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Three combine on Great Falls no-hitter
08/19/2011 1:16 AM ET
When Scott Snodgress left Thursday night's game after six perfect innings, he wasn't nervous or worried. To him, what happened next seemed like destiny.

"It kind of felt like something that was meant to be, if that makes any sense," the White Sox fifth-rounder said. "It was kind of, almost expected."

Relievers Blake Drake and Joe Dvorsky tossed the final three innings without allowing a hit, notching the first no-hitter in the Pioneer League this year as Rookie-level Great Falls blanked host Casper, 4-0.

Overall, the no-no is the 27th in league history and the second for the Voyagers. Eric Everly and Demetrius Banks combined on the last one against Helena in 2004.

"It was a neat effort because it's not just me, it's the relief pitchers coming in and pitching well," Snodgress said. "It was a great game all around, with the offense picking us up and scoring some runs."

A fifth-round pick in this past June's Draft, Snodgress set career highs with six innings and nine strikeouts en route to his first professional win.

Drake took over for him in the seventh, hitting a batter and striking out one. He said he didn't even realize it was a no-hitter until a fan alerted him.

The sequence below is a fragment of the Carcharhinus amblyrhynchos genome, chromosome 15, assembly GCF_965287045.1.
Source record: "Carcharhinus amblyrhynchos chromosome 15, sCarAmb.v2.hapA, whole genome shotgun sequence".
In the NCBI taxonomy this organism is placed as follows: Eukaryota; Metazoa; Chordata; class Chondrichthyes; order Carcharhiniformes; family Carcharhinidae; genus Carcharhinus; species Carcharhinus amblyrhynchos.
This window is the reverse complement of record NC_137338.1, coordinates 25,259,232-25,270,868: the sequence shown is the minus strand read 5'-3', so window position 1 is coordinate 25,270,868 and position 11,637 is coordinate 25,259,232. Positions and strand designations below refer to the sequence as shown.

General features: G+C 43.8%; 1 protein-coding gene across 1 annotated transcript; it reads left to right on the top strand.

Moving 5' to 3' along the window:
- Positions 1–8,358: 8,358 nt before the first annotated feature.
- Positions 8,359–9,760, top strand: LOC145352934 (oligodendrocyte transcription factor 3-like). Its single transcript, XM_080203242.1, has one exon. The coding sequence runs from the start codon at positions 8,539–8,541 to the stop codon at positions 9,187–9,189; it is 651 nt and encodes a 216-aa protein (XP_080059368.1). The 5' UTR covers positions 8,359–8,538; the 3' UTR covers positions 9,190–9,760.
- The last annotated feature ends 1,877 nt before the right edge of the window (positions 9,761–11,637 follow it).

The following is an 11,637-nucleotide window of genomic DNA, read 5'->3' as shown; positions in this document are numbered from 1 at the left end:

"I really wasn't aware of the situation when I went in there. ... Someone in the stands yelled out, 'Don't break up the no-hitter,'" he said.

The final two frames were pitched by Dvorsky, who insisted that despite the high-pressure situation, he was not nervous. With two outs in the ninth, he induced a groundout off the bat of Rosell Herrera to complete the no-hitter.

"I made a good pitch, got the groundout," Dvorsky said. "He had fouled a couple off before. It was 3-2, I think. I was just trying to throw a fastball away and got him."

Snodgress, who was appearing in just his 12th game as a pro, said Thursday night was probably the highlight of his baseball career.

"I think this might be my best moment," he said. "Getting my first win, and I don't think I've ever thrown six perfect innings in my life. It's a pretty neat feeling."



This story was not subject to the approval of the National Association of Professional Baseball Leagues or its clubs.